Scotland’s “No” to independence may have saved Prime Minister David Cameron his job, but sweeping pledges of a constitutional shake-up could undermine his re-election drive and trigger more political instability.
Responding to what he called a “clear” rejection of Scottish independence on Friday, Cameron, who is up for re-election in May 2015, promised to begin a process that would see Scotland granted further powers.
He also said he wanted to see more powers devolved to Wales and Northern Ireland, as well as changes for England, starting with new voting arrangements in the British parliament.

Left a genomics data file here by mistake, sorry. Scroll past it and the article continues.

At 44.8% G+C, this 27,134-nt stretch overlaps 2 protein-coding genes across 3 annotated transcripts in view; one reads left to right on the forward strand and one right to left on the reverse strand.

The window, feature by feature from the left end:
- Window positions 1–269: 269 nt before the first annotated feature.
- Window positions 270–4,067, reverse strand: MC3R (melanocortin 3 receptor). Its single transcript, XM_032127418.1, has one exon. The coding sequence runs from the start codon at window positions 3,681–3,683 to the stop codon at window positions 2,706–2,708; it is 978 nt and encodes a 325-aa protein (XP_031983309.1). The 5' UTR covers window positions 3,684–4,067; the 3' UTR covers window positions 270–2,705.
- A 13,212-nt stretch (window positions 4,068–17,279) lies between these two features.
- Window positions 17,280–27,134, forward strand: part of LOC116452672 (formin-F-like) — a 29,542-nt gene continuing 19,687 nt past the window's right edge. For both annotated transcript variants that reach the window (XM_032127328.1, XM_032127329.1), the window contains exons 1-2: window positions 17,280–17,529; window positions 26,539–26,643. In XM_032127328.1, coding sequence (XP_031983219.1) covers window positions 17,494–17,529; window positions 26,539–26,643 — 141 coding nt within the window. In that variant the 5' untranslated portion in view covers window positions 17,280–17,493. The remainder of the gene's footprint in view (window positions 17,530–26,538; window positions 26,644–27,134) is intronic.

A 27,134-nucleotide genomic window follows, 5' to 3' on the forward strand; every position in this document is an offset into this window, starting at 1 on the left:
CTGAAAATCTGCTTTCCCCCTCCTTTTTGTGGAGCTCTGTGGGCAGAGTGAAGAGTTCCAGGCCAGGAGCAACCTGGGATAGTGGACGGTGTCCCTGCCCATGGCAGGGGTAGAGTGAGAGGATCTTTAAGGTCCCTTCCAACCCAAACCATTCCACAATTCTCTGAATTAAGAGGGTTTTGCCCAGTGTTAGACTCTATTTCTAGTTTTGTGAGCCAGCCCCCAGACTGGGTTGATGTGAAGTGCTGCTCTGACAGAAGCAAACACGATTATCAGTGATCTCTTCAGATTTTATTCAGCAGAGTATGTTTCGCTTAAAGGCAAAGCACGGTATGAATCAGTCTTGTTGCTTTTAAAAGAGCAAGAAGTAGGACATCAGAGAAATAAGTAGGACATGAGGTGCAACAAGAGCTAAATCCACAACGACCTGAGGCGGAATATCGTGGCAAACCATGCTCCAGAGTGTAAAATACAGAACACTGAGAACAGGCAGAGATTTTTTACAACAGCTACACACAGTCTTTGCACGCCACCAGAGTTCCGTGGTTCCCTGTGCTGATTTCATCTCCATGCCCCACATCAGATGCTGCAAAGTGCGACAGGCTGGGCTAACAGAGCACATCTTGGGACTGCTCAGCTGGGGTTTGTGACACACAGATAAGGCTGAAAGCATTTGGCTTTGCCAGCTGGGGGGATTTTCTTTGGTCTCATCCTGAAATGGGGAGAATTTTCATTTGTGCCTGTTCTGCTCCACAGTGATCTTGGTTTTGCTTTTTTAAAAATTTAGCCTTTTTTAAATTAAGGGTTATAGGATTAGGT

Some, including in his own party, feel he promised too much.
“This result presents both opportunities and challenges for Cameron,” said Matthew Ashton, a politics lecturer at Nottingham Trent University.
“On the one hand he can make claim to the title of ‘the man who saved the union’. On the other, he’ll now have to deliver on his extraordinary ambitious promises of a new constitutional settlement.”
In the closing phase of the referendum campaign, Cameron and other party leaders made detailed promises to Scotland, about future funding and new tax and spending powers – a move some of his own MPs described as a “panicky” response to opinion polls which suggested the vote was too close to call.
It will be difficult for him to renege.
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